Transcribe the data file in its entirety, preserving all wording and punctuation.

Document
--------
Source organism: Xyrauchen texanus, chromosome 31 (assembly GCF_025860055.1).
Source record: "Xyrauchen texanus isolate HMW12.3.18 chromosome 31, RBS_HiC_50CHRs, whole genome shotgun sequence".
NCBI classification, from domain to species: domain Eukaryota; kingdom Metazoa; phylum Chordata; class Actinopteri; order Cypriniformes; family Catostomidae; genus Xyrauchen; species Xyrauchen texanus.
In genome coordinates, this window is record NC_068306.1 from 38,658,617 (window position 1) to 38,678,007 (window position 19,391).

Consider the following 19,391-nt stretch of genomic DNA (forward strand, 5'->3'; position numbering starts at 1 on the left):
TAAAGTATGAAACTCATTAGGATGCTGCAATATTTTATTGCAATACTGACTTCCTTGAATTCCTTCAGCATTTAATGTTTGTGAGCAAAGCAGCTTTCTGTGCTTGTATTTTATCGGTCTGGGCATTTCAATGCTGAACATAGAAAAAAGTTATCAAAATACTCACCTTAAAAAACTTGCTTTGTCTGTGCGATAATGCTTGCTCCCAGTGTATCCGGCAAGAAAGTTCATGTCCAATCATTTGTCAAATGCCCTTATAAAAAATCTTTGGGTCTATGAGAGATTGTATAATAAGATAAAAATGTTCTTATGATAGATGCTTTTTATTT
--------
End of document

Source organism: Xyrauchen texanus, chromosome 31 (assembly GCF_025860055.1).
Source record: "Xyrauchen texanus isolate HMW12.3.18 chromosome 31, RBS_HiC_50CHRs, whole genome shotgun sequence".
NCBI classification, from domain to species: domain Eukaryota; kingdom Metazoa; phylum Chordata; class Actinopteri; order Cypriniformes; family Catostomidae; genus Xyrauchen; species Xyrauchen texanus.
In genome coordinates, this window is record NC_068306.1 from 38,658,617 (window position 1) to 38,678,007 (window position 19,391).

Consider the following 19,391-nt stretch of genomic DNA (forward strand, 5'->3'; position numbering starts at 1 on the left):
TAAAGTATGAAACTCATTAGGATGCTGCAATATTTTATTGCAATACTGACTTCCTTGAATTCCTTCAGCATTTAATGTTTGTGAGCAAAGCAGCTTTCTGTGCTTGTATTTTATCGGTCTGGGCATTTCAATGCTGAACATAGAAAAAAGTTATCAAAATACTCACCTTAAAAAACTTGCTTTGTCTGTGCGATAATGCTTGCTCCCAGTGTATCCGGCAAGAAAGTTCATGTCCAATCATTTGTCAAATGCCCTTATAAAAAATCTTTGGGTCTATGAGAGATTGTATAATAAGATAAAAATGTTCTTATGATAGATGCTTTTTATTT